As a result of Assad's government being blamed for the chemical attacks, five U.S. warships are now stationed off Syria's coast. These destroyers are poised to deliver cruise missiles in a strike that is due to begin any time now. According to the report on Mint Press there have been several interviews conducted with people in Damascus and Ghouta, a suburb of the Syrian capital.

The interviews conducted of residents, rebels and their families in Damascus and Ghouta are painting a different picture of what actually happened. Many believe that rebels received chemical weapons provided through the Saudi intelligence chief, Prince Bandar bin Sultan. It's being reported that these weapons are responsible for last week's gas attack.

The father of a rebel who was killed in what's now being called an accident by many in Ghouta and Damascus said: "My son came to me two weeks ago asking what I thought the weapons were that he had been asked to carry,” said Abu Abdel-Moneim. The father said at least 12 rebels including his son were killed by the chemical weapons.

Allegedly they were killed in the tunnel that was used to store the chemicals. These were provided by a Saudi militant, known as Abu Ayesha. He is said to be leading a fighting battalion in the effort to unseat Assad. The weapon was described as a "tube-like structure" by Abdel-Moneim.

Gavlak reports he was told by rebels that the gas "attack" was the result of rebels mishandling the chemical weapons they acquired from the Saudis. He says in the Mint Press report the following:

"They didn’t tell us what these arms were or how to use them,” complained a female fighter named ‘K.’ “We didn’t know they were chemical weapons. We never imagined they were chemical weapons.”

When Saudi Prince Bandar gives such weapons to people, he must give them to those who know how to handle and use them,” she warned. She, like other Syrians, do not want to use their full names for fear of retribution."

Gavlak continues in his report: "A well-known rebel leader in Ghouta named ‘J’ agreed. “Jabhat al-Nusra militants do not cooperate with other rebels, except with fighting on the ground. They do not share secret information. They merely used some ordinary rebels to carry and operate this material.

We were very curious about these arms. And unfortunately, some of the fighters handled the weapons improperly and set off the explosions, ‘J’ said."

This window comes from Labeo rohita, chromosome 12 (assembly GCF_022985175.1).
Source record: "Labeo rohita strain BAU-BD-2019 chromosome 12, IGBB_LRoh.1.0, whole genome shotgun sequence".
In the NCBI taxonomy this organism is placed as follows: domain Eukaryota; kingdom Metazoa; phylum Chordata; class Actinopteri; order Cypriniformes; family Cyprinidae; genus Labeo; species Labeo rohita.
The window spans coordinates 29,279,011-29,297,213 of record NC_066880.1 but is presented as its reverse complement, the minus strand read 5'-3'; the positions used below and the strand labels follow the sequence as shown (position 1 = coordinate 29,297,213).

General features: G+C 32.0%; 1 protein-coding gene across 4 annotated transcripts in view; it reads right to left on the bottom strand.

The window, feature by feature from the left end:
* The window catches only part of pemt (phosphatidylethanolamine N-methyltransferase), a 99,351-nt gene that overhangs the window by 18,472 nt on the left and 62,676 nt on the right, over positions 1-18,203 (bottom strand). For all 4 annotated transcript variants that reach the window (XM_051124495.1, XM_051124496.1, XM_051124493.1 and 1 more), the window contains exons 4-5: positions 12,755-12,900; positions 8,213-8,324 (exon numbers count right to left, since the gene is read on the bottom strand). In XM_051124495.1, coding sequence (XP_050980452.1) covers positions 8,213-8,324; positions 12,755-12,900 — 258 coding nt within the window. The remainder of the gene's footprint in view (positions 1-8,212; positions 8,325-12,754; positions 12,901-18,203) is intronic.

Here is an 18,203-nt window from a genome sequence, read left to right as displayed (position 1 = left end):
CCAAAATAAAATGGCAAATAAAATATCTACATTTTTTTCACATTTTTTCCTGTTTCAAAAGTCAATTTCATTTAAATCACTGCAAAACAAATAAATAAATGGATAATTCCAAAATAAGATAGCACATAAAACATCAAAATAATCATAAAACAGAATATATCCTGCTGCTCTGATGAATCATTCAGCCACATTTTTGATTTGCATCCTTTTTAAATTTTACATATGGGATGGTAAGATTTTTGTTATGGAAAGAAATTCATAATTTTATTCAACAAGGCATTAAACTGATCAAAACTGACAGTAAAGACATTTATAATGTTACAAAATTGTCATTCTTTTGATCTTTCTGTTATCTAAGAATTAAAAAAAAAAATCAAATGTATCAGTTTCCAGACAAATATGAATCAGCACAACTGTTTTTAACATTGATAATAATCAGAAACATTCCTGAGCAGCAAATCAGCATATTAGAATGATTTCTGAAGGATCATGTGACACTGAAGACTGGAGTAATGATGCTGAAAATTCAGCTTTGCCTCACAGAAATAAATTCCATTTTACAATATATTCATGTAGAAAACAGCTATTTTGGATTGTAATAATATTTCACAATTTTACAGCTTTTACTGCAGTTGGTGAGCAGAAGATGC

The humanitarian agency, Doctors Without Borders, reported that around 355 people had died from what was believed to be a neurotoxic agent. They reportedly treated 3,600 people with symptoms of, frothing at the mouth, respiratory distress, convulsions and blurry vision.

According to the report dozens of rebels said they were receiving salaries from the Saudis.

It's said that Bandar was educated in the U.S. both military and collegiate. He is also said to have "served as a highly influential Saudi Ambassador to the U.S., and the CIA totally loves this guy."

Prince Bandar's intelligence agency is said to have been the first to bring allegations that Assad's regime used Sarin gas in Feb.

This story is from journalist Dale Gavlak who has written articles for the Associated Press, NPR and BBC. He is a Middle Eastern journalist, his articles also appear on the Mint Press News, which is affiliated with AP.


Pathetic fightback from rumbled British 'Intelligence' Committee

Chemical Hallucinations 
By William Bowles

I think it’s true to say that the days of creating ‘dodgy dossiers‘(pdf)[1] are now over, at least if the latest ‘dodgy report’ is anything to go by. Put out by the UK’s Joint Intelligence Committee, it purports to offer proof that Assad gassed his own people. But aside from the fact that it offers not a shred of proof, it’s also amateurish and clearly put together in a panic.

We…have a limited but growing body of intelligence which supports the judgement that the regime was responsible for the attacks and that they were conducted to help clear the Opposition from strategic parts of Damascus. Some of this intelligence is highly sensitive but you have had access to it all. – UK Joint Intelligence Organisation, 29 August 2013

The ‘intelligence’ report (pdf) is short, barely two pages of text and short not only in size, it’s also short of any real content that backs up the mantra,’Assad, the brutal dictator did it’. Not a single fact is presented. Here are are the relevant ‘proofs’ offered by the JIC’s report:

JIC assessment of 27 August on Reported Chemical Weapons use in Damascus 

A chemical attack occurred in Damascus on the morning of 21 August, resulting in at least 350 fatalities. It is not possible for the opposition to have carried out a CW attack on this scale. The regime has used CW on a smaller scale on at least 14 occasions in the past. There is some intelligence to suggest regime culpability in this attackThese factors make it highly likely that the Syrian regime was responsible.

Run this past me again? “It is not possible for the opposition to have carried out a CW attack on this scale”, ergo, it must have been Assad. This is evidence? It’s a pathetic, not to say ludicrous attempt and obviously hastily assembled from thin air. Aside from anything else, it’s just not true, there is definitive proof that the ‘rebels’ had sarin gas.

Turkey finds sarin gas in homes of suspected Syrian Islamists – reports Turkish security forces found a 2kg cylinder with sarin gas after searching the homes of Syrian militants from the Al-Qaeda linked Al-Nusra Front who were previously detained, Turkish media reports. The gas was reportedly going to be used in a bomb. – ‘Turkey finds sarin gas in homes of suspected Syrian Islamists’ – reports’,  – RT, 31 May 2013